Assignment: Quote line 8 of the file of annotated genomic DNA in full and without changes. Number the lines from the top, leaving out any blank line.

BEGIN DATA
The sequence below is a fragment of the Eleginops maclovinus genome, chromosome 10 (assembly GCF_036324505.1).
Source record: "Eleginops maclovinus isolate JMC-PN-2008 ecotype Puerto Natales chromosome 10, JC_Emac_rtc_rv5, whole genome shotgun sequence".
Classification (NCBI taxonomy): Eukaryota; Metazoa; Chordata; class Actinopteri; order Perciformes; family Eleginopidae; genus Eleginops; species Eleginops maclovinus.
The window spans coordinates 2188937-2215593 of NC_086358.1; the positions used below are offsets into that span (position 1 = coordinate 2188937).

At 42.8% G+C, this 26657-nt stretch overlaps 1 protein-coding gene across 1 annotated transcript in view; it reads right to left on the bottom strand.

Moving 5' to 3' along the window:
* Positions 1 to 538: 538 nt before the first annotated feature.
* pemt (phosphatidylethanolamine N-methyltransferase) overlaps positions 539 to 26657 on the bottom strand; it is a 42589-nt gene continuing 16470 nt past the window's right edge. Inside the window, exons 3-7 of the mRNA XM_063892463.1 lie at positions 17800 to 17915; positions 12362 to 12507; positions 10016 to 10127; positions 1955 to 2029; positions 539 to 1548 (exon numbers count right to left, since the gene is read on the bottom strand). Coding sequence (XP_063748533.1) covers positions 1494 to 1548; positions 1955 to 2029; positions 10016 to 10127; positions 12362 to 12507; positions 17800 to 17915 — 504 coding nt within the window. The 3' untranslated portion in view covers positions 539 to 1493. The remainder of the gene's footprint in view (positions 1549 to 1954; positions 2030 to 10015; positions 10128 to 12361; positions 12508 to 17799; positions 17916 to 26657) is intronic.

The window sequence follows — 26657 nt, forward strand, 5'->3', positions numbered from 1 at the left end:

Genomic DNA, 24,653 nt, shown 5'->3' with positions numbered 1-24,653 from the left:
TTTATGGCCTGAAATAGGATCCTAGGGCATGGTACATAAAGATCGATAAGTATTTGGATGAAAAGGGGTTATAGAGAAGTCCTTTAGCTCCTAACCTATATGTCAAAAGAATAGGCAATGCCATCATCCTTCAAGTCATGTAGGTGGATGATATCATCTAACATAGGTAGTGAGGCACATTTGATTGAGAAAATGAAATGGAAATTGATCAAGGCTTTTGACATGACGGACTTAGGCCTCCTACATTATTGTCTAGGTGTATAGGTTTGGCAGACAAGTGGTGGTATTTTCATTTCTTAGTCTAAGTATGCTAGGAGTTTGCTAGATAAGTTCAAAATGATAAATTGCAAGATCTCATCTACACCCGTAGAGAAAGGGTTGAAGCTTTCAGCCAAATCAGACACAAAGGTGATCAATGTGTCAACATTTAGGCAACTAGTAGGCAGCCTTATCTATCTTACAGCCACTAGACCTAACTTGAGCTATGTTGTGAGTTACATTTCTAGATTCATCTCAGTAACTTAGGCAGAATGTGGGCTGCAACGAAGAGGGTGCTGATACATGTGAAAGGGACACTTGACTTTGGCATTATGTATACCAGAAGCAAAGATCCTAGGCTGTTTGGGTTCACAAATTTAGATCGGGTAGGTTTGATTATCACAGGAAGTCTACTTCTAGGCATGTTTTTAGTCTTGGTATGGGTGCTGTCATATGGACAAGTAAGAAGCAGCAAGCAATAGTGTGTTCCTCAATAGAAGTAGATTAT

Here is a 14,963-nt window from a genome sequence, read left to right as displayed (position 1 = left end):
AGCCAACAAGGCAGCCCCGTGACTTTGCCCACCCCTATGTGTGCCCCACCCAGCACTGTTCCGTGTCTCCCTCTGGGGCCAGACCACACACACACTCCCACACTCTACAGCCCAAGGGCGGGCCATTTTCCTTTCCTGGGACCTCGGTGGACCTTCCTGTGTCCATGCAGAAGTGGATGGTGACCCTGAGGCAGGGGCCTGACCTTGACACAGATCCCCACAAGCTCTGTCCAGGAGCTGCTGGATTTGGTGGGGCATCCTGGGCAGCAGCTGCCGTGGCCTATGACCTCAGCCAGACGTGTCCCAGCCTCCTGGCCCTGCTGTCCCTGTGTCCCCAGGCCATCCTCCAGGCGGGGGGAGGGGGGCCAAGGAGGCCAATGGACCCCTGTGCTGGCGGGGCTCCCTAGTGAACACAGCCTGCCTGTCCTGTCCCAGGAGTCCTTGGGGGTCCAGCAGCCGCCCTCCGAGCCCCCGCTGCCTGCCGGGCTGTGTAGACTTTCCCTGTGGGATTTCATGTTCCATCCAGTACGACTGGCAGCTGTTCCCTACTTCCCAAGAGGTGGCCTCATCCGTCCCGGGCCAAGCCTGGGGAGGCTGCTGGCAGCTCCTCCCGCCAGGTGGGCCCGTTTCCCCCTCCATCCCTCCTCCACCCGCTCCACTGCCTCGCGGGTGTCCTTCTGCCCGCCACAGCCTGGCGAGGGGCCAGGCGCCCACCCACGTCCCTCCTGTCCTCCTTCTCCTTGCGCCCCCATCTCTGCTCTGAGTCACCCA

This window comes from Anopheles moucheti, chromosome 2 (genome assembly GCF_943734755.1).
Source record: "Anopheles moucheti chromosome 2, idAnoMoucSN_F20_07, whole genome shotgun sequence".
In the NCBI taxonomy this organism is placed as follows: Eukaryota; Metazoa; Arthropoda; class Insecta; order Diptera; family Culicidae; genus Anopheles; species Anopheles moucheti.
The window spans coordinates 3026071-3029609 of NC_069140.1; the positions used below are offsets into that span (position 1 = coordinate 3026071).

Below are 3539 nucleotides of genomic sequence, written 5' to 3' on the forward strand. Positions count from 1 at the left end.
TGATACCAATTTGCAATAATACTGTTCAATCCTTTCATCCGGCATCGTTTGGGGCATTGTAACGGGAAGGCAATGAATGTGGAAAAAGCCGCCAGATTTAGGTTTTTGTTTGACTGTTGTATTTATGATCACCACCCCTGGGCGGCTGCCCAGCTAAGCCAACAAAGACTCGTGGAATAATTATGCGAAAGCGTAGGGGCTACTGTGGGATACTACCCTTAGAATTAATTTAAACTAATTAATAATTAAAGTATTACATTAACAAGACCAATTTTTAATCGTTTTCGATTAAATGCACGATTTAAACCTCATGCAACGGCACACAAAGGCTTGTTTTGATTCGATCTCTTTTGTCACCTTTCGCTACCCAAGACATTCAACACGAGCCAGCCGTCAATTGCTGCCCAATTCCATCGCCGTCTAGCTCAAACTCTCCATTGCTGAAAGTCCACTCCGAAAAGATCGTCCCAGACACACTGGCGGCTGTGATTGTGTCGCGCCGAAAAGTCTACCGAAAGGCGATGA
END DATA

* pemt (phosphatidylethanolamine N-methyltransferase) overlaps positions 539 to 26657 on the bottom strand; it is a 42589-nt gene continuing 16470 nt past the window's right edge. Inside the window, exons 3-7 of the mRNA XM_063892463.1 lie at positions 17800 to 17915; positions 12362 to 12507; positions 10016 to 10127; positions 1955 to 2029; positions 539 to 1548 (exon numbers count right to left, since the gene is read on the bottom strand). Coding sequence (XP_063748533.1) covers positions 1494 to 1548; positions 1955 to 2029; positions 10016 to 10127; positions 12362 to 12507; positions 17800 to 17915 — 504 coding nt within the window. The 3' untranslated portion in view covers positions 539 to 1493. The remainder of the gene's footprint in view (positions 1549 to 1954; positions 2030 to 10015; positions 10128 to 12361; positions 12508 to 17799; positions 17916 to 26657) is intronic.